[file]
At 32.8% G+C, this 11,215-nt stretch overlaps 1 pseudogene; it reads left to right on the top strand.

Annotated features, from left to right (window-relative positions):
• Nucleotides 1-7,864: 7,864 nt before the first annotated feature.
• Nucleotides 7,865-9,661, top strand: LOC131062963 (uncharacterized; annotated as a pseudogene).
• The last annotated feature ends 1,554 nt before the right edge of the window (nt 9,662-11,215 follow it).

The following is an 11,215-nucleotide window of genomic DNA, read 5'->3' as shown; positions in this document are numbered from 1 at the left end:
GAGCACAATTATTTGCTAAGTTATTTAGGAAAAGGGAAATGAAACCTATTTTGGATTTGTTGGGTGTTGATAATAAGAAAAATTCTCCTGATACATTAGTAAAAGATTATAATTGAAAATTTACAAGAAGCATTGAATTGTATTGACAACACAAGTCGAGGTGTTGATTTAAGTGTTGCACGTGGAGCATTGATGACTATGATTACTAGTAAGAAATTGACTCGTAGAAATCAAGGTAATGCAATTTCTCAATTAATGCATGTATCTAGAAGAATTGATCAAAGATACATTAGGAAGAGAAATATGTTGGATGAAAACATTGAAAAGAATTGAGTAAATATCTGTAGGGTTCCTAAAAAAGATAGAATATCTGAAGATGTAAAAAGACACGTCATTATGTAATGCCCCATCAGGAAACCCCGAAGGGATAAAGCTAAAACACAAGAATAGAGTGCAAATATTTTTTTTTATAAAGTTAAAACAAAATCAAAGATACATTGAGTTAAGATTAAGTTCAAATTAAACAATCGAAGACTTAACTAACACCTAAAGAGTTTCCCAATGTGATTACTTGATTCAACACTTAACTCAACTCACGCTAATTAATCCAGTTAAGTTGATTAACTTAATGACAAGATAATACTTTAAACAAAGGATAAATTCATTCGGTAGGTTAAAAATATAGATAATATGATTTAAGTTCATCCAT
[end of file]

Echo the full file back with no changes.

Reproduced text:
At 32.8% G+C, this 11,215-nt stretch overlaps 1 pseudogene; it reads left to right on the top strand.

Annotated features, from left to right (window-relative positions):
• Nucleotides 1-7,864: 7,864 nt before the first annotated feature.
• Nucleotides 7,865-9,661, top strand: LOC131062963 (uncharacterized; annotated as a pseudogene).
• The last annotated feature ends 1,554 nt before the right edge of the window (nt 9,662-11,215 follow it).

The following is an 11,215-nucleotide window of genomic DNA, read 5'->3' as shown; positions in this document are numbered from 1 at the left end:
GAGCACAATTATTTGCTAAGTTATTTAGGAAAAGGGAAATGAAACCTATTTTGGATTTGTTGGGTGTTGATAATAAGAAAAATTCTCCTGATACATTAGTAAAAGATTATAATTGAAAATTTACAAGAAGCATTGAATTGTATTGACAACACAAGTCGAGGTGTTGATTTAAGTGTTGCACGTGGAGCATTGATGACTATGATTACTAGTAAGAAATTGACTCGTAGAAATCAAGGTAATGCAATTTCTCAATTAATGCATGTATCTAGAAGAATTGATCAAAGATACATTAGGAAGAGAAATATGTTGGATGAAAACATTGAAAAGAATTGAGTAAATATCTGTAGGGTTCCTAAAAAAGATAGAATATCTGAAGATGTAAAAAGACACGTCATTATGTAATGCCCCATCAGGAAACCCCGAAGGGATAAAGCTAAAACACAAGAATAGAGTGCAAATATTTTTTTTTATAAAGTTAAAACAAAATCAAAGATACATTGAGTTAAGATTAAGTTCAAATTAAACAATCGAAGACTTAACTAACACCTAAAGAGTTTCCCAATGTGATTACTTGATTCAACACTTAACTCAACTCACGCTAATTAATCCAGTTAAGTTGATTAACTTAATGACAAGATAATACTTTAAACAAAGGATAAATTCATTCGGTAGGTTAAAAATATAGATAATATGATTTAAGTTCATCCAT